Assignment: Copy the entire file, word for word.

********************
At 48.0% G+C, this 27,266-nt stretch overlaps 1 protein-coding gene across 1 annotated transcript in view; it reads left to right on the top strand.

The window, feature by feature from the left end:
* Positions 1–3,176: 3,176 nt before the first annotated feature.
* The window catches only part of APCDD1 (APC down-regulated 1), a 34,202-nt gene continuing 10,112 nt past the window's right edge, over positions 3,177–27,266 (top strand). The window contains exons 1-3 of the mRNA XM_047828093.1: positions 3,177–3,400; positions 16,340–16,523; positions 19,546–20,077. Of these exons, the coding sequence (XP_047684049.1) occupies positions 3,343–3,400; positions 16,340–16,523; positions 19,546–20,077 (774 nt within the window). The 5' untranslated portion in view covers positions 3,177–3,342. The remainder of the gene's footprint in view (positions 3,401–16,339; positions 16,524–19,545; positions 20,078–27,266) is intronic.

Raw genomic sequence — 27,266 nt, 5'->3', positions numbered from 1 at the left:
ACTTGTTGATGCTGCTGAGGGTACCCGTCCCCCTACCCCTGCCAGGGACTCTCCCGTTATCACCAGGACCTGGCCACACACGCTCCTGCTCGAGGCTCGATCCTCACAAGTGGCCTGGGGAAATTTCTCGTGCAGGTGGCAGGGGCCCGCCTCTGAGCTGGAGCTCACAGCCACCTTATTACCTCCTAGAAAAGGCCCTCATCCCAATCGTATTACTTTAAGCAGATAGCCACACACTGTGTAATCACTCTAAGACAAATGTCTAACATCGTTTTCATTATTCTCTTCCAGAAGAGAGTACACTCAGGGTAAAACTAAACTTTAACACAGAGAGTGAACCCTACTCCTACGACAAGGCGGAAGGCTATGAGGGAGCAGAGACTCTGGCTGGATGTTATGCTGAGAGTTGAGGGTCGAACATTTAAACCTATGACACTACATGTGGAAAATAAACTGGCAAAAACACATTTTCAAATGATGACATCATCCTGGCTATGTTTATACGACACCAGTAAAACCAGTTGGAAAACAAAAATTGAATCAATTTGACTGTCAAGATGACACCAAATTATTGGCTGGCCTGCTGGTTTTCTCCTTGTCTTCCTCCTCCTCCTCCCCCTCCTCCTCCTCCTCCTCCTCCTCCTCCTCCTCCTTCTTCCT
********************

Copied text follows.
At 48.0% G+C, this 27,266-nt stretch overlaps 1 protein-coding gene across 1 annotated transcript in view; it reads left to right on the top strand.

The window, feature by feature from the left end:
* Positions 1–3,176: 3,176 nt before the first annotated feature.
* The window catches only part of APCDD1 (APC down-regulated 1), a 34,202-nt gene continuing 10,112 nt past the window's right edge, over positions 3,177–27,266 (top strand). The window contains exons 1-3 of the mRNA XM_047828093.1: positions 3,177–3,400; positions 16,340–16,523; positions 19,546–20,077. Of these exons, the coding sequence (XP_047684049.1) occupies positions 3,343–3,400; positions 16,340–16,523; positions 19,546–20,077 (774 nt within the window). The 5' untranslated portion in view covers positions 3,177–3,342. The remainder of the gene's footprint in view (positions 3,401–16,339; positions 16,524–19,545; positions 20,078–27,266) is intronic.

Raw genomic sequence — 27,266 nt, 5'->3', positions numbered from 1 at the left:
ACTTGTTGATGCTGCTGAGGGTACCCGTCCCCCTACCCCTGCCAGGGACTCTCCCGTTATCACCAGGACCTGGCCACACACGCTCCTGCTCGAGGCTCGATCCTCACAAGTGGCCTGGGGAAATTTCTCGTGCAGGTGGCAGGGGCCCGCCTCTGAGCTGGAGCTCACAGCCACCTTATTACCTCCTAGAAAAGGCCCTCATCCCAATCGTATTACTTTAAGCAGATAGCCACACACTGTGTAATCACTCTAAGACAAATGTCTAACATCGTTTTCATTATTCTCTTCCAGAAGAGAGTACACTCAGGGTAAAACTAAACTTTAACACAGAGAGTGAACCCTACTCCTACGACAAGGCGGAAGGCTATGAGGGAGCAGAGACTCTGGCTGGATGTTATGCTGAGAGTTGAGGGTCGAACATTTAAACCTATGACACTACATGTGGAAAATAAACTGGCAAAAACACATTTTCAAATGATGACATCATCCTGGCTATGTTTATACGACACCAGTAAAACCAGTTGGAAAACAAAAATTGAATCAATTTGACTGTCAAGATGACACCAAATTATTGGCTGGCCTGCTGGTTTTCTCCTTGTCTTCCTCCTCCTCCTCCCCCTCCTCCTCCTCCTCCTCCTCCTCCTCCTCCTCCTTCTTCCT